In January 2021, the company bagged 10 contract awards worth a total value of $163.9 million. While that’s not too bad on the face of things, Raytheon’s contract value decreased on a sequential basis, falling to $0.2 billion from $1.7 billion.
Another major issue is that President Biden has momentarily halted some direct commercial sales (DCS) worth $478 million to Saudi Arabia. There is a chance that the sales still go through, but geopolitical tensions between the two countries could come in the way of any future deals. The loss has already been recognized in the Q4 earnings report.
Amidst all this, Raytheon’s commercial aircraft segment is one strong reason to invest in the company. Now that vaccines are rolling out, investors are hoping that airlines will now make a comeback. That should help the company in some measure, considering the size of its aircraft segment.
Overall though, RTX is a very stable performer. In the last 12 quarters, it has outperformed expectations every time, according to Seeking Alpha data.
Since the company’s products are mission-critical, have a long product lifecycle, and produce recession-resistant cash flow, RTX makes my list of affordable, bankable defense stocks nine times out of ten.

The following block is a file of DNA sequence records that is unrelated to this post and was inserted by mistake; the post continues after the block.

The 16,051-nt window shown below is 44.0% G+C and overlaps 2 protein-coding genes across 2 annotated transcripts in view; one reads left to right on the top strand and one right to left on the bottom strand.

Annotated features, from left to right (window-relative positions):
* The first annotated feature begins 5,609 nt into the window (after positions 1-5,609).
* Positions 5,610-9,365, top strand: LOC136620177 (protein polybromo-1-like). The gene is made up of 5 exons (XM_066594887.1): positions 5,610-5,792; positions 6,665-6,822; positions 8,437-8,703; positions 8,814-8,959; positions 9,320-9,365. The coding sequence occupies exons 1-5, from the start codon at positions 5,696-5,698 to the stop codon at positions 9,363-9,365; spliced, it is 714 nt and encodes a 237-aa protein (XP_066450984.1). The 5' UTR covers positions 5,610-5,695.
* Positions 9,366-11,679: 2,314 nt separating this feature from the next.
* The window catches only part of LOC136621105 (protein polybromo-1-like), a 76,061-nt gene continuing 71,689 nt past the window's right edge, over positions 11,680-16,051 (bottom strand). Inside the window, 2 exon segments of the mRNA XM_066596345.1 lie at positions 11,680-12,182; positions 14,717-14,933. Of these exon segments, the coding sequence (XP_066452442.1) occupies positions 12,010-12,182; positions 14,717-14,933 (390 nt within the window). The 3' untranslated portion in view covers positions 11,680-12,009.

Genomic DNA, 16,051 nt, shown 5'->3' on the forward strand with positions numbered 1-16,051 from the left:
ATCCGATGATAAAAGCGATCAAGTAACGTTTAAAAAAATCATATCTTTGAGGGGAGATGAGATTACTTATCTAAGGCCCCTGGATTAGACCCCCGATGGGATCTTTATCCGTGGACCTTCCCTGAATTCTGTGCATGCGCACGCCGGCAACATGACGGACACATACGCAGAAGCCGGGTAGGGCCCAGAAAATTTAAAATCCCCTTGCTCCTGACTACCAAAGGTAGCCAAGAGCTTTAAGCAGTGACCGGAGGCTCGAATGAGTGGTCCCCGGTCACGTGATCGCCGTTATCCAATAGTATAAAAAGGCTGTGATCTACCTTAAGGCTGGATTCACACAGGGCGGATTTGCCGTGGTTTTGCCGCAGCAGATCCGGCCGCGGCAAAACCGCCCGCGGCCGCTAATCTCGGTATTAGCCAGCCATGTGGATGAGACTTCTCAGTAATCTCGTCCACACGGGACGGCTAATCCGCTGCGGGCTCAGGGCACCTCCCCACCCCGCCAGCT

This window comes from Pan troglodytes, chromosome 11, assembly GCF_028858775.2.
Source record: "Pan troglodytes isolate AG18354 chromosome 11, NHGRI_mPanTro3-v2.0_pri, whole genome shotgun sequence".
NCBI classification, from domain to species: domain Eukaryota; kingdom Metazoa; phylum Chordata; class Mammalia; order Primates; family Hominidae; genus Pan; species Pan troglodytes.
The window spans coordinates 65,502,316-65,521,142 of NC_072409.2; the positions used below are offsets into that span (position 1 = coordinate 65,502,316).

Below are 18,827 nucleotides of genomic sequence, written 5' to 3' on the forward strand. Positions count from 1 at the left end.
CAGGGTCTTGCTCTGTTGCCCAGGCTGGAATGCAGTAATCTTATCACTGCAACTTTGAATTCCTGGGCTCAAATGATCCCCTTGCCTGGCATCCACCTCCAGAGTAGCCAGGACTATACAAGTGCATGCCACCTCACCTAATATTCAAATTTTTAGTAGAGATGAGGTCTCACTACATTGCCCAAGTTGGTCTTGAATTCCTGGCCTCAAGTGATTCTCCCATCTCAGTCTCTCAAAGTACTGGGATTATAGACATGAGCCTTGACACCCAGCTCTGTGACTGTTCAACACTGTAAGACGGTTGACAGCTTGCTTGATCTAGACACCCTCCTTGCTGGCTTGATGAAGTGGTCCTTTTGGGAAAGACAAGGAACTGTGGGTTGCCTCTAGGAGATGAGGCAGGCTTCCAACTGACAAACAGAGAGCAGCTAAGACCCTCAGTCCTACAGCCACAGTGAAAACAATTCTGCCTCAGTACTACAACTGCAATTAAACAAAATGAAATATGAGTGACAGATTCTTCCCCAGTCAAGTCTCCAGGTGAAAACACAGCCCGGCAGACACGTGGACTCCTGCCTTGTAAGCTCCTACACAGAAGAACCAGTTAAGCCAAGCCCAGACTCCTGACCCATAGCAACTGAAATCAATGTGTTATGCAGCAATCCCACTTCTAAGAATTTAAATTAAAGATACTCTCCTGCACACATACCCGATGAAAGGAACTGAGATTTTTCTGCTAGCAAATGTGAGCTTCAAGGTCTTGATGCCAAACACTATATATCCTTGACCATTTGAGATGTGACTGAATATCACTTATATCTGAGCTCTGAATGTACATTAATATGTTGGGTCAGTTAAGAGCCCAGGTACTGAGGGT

Northrop Grumman (NOC)
The final name on this list of defense stocks might strike you as familiar if you follow blockbuster deals in the defense industry. On Feb. 2, Northrop Grumman completed its IT services business’s divestment for $3.4 billion to a Veritas Capital affiliate.
The global aerospace and defense technology company said the deal would allow it to focus more on its core business areas, with proceeds from the deal earmarked for share repurchases and debt retirement.
Separately, NASA awarded an $84.5 million contract to the Falls Church-based defense contractor earlier this month. Under the agreement, the company will provide support and products for spaceflight missions at the agency’s Marshall Space Flight Center in Huntsville, Alabama.
From a fundamental perspective, NOC is one of the strongest performers in the industry. Revenues are growing at a rapid clip, and it has used its burgeoning cash flows to reward shareholders in the form of buybacks and dividend payouts.
As I write this, TipRanks has an average price target of $363.71 a pop on the stock, a 20% upside.
Despite a challenging year, fourth-quarter 2020 sales rose $1.5 billion, or 17%, and 2020 sales jumped $3.0 billion, or 9%. Gross margin and return on equity are at a very healthy 20.3% and 30.1%, respectively. It’s not surprising, since we are dealing with a company with several excellent government contracts.
Dividends are growing at a consistent pace for the last 10 years. Despite the pandemic, the company boosted quarterly payments by 9.85% last year.
Meanwhile, the Falls Church defense giant has outlined a plan to repurchase $3 billion in stock in 2021. For all these reasons and more, it’s surprising that NOC stock is trading at 12.7 times forward price-to-earnings. But that means it’s a steal for you at current rates.
On the date of publication, Faizan Farooque did not have (either directly or indirectly) any positions in the securities mentioned in this article.